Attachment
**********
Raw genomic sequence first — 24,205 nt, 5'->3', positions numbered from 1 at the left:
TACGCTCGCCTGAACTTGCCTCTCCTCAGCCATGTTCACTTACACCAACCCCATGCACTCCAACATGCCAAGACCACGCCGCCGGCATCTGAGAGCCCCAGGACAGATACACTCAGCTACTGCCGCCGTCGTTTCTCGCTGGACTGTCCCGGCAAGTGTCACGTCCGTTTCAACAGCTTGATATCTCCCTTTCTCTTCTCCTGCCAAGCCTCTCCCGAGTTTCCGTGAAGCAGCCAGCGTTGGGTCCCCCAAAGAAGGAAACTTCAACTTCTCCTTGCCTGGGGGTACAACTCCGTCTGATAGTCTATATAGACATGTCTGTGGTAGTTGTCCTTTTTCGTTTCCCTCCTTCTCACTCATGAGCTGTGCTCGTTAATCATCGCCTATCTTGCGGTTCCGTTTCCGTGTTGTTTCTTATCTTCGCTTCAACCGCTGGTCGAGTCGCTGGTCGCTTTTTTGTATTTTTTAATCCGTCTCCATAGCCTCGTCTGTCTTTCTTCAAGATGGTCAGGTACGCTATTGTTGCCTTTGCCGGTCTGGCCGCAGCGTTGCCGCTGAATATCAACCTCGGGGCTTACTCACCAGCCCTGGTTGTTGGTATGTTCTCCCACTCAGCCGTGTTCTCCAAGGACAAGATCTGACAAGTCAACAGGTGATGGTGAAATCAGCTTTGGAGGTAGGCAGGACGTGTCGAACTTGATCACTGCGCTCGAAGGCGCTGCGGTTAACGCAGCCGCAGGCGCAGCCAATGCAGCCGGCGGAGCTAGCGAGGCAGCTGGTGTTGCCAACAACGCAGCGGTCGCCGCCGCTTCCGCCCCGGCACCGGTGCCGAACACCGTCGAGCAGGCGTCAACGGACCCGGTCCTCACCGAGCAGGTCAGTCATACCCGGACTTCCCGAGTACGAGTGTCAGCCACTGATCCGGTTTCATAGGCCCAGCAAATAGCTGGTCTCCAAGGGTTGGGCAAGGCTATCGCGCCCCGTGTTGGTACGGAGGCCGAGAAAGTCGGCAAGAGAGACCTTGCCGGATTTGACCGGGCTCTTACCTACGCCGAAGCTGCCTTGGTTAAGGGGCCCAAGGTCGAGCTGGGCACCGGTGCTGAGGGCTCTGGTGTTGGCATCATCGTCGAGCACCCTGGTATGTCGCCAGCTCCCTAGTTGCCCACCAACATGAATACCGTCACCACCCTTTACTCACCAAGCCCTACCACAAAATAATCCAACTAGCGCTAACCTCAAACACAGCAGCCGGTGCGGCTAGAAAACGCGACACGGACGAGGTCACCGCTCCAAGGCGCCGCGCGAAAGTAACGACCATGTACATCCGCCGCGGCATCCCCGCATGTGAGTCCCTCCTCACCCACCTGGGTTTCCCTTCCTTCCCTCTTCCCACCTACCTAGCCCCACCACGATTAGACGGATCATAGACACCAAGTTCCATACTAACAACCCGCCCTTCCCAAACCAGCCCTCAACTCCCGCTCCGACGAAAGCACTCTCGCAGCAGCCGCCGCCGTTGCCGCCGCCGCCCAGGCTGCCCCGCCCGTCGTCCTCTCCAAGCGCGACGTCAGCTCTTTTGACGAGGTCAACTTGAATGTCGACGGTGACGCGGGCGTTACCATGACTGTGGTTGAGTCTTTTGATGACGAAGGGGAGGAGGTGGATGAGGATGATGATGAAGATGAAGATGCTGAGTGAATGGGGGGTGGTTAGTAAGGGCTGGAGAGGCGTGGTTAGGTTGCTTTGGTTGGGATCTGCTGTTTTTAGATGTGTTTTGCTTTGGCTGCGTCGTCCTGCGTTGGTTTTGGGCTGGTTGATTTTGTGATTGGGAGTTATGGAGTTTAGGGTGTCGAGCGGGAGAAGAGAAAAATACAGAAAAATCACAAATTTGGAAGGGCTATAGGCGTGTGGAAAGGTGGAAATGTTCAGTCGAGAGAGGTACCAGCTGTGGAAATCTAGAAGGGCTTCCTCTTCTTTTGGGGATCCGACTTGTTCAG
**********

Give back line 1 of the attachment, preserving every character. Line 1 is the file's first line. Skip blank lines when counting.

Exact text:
Raw genomic sequence first — 24,205 nt, 5'->3', positions numbered from 1 at the left: